Isadora, herself was known for her diaphonous tunics, inspired by the Greek, her feet bare, her hair unbound, dancing to the music of Beethoven and Gluck. People were scandalized when she had daughter by British stage designer Edward Craig, and then a son by Paris Singer (American heir to a sewing machine fortune). Then, in 1913. when the car her children were ridng in stalled, and the driver got out to crank the engine, accidentally leaving it in gear, and the car rolled into the Seine, where the little ones were drowned, tongues wagged even louder. What kind of mother was this? what kind of woman was this?

She was a woman who went for her dream, and she turned the world of dance upside down. She débuted in Chicago in 1899, then toured Europe and the U.S. in dance recitals. She was tired of artificial forms, and wanted a simple and natural dance. She founded many schools of dance, and had an enormous impact on dancers and choreographers, like Agnes De Mille, Martha Graham, Ruth St. Denis, Ted Shawn, and George Balanchine, and gave rise to the new art of interpretive dancing. Through her influence on Russian-born choreographer Michel Fokine, she greatly influenced 20th century ballet; so, in the end, she enriched the art she was accused of destroying.

She married Russian poet Sergey Yesenin in 1922, but they separated shortly thereafter, She lived in poverty for many years, but made one final dramatic appearance in Paris before her death; then, on September 14, 1927, in Nice, France, she was strangled when her outrageously long flowing scarf (another trademark) caught in the wheel of her car.

She wrote two books: My Life, published in 1927, and The Art of the Dance (a book of essays). Russian-American writer and musician Victor Serov wrote a biography of her entitled, The Real Isadora.

Henri Dropsy, the medallist, was born January 21, 1885, in Paris. Educated at École Nat. Superieure Des Beaux Arts, becoming a professor there in 1930. In 1911, he married Suzanne Boutin; he held the title of officier, Legion d'honneur, and became a member of the Academie Des Beaux Arts, and the Inst. de France in 1942. He is well known for his outstanding medallic art. This bronze medallion is, I believe, transitional from Art Nouveau to Art Deco: the sensuous, organic form is here made stronger by the bold use of space and form.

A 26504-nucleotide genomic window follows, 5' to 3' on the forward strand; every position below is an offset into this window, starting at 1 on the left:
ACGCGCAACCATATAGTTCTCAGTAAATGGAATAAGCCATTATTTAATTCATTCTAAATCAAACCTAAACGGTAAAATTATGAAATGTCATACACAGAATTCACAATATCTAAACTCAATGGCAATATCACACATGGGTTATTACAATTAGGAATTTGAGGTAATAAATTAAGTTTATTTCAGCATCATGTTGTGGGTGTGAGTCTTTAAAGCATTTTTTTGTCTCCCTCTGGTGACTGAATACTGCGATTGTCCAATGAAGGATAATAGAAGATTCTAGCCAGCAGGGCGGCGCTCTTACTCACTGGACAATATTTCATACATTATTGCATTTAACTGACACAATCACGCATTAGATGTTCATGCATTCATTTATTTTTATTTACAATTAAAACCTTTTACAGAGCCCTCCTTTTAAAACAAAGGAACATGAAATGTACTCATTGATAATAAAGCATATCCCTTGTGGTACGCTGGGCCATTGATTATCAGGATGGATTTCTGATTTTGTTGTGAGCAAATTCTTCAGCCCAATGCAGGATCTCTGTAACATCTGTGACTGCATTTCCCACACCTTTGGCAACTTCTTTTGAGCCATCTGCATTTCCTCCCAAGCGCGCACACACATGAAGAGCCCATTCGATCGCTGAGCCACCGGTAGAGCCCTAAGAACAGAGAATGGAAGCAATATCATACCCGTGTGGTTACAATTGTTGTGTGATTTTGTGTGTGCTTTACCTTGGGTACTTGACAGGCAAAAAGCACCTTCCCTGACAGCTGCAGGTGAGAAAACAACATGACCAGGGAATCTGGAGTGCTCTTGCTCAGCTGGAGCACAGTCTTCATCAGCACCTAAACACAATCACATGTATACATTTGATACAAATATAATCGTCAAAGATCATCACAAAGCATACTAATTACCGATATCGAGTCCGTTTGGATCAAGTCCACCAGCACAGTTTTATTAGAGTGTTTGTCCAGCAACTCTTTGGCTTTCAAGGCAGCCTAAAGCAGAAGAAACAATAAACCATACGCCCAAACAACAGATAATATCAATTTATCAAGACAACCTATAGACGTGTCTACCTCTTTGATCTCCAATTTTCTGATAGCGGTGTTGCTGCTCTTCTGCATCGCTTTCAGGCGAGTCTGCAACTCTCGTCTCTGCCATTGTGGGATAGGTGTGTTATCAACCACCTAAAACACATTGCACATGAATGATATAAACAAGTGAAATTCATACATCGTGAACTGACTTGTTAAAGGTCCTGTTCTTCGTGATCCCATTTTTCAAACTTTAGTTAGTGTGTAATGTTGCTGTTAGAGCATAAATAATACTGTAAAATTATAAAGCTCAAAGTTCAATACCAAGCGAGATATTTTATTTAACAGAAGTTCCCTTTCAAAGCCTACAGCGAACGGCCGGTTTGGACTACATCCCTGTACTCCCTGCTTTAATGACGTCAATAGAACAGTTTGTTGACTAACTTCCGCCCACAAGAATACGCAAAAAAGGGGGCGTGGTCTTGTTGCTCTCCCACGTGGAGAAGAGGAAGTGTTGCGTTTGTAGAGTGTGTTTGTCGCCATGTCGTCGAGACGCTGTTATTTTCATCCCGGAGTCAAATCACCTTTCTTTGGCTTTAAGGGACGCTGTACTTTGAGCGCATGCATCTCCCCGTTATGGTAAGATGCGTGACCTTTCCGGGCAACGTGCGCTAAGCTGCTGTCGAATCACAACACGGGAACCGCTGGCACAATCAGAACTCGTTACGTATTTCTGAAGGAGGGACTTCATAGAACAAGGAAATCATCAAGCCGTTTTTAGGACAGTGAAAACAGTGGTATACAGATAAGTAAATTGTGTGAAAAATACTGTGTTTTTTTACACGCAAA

2 comments:

  1. It is not true that Isadora's dance died with her. Her six adopted daughters, dubbed the "Isadorables," as well as her sister Elizabeth and her school, as well as the students of the Russian school, carried on her work. We have a full body of technique, including traditional exercises, as well as over one hundred dances choreographed by her and her proteges. The Duncan work is alive and well in several hundred Duncan Dancers around the world today - US, Canada, Japan, Brazil, France, Sweden, England, Russia, Germany, Italy and more. See the Isadora Duncan International Institute, Isadora Duncan Foundation, Isadora Duncan International Symposium, and many other resources that affirm the relevancy and vitality of her work today.

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  2. Thank you for the correction, Valerie!

    Cheers,

    John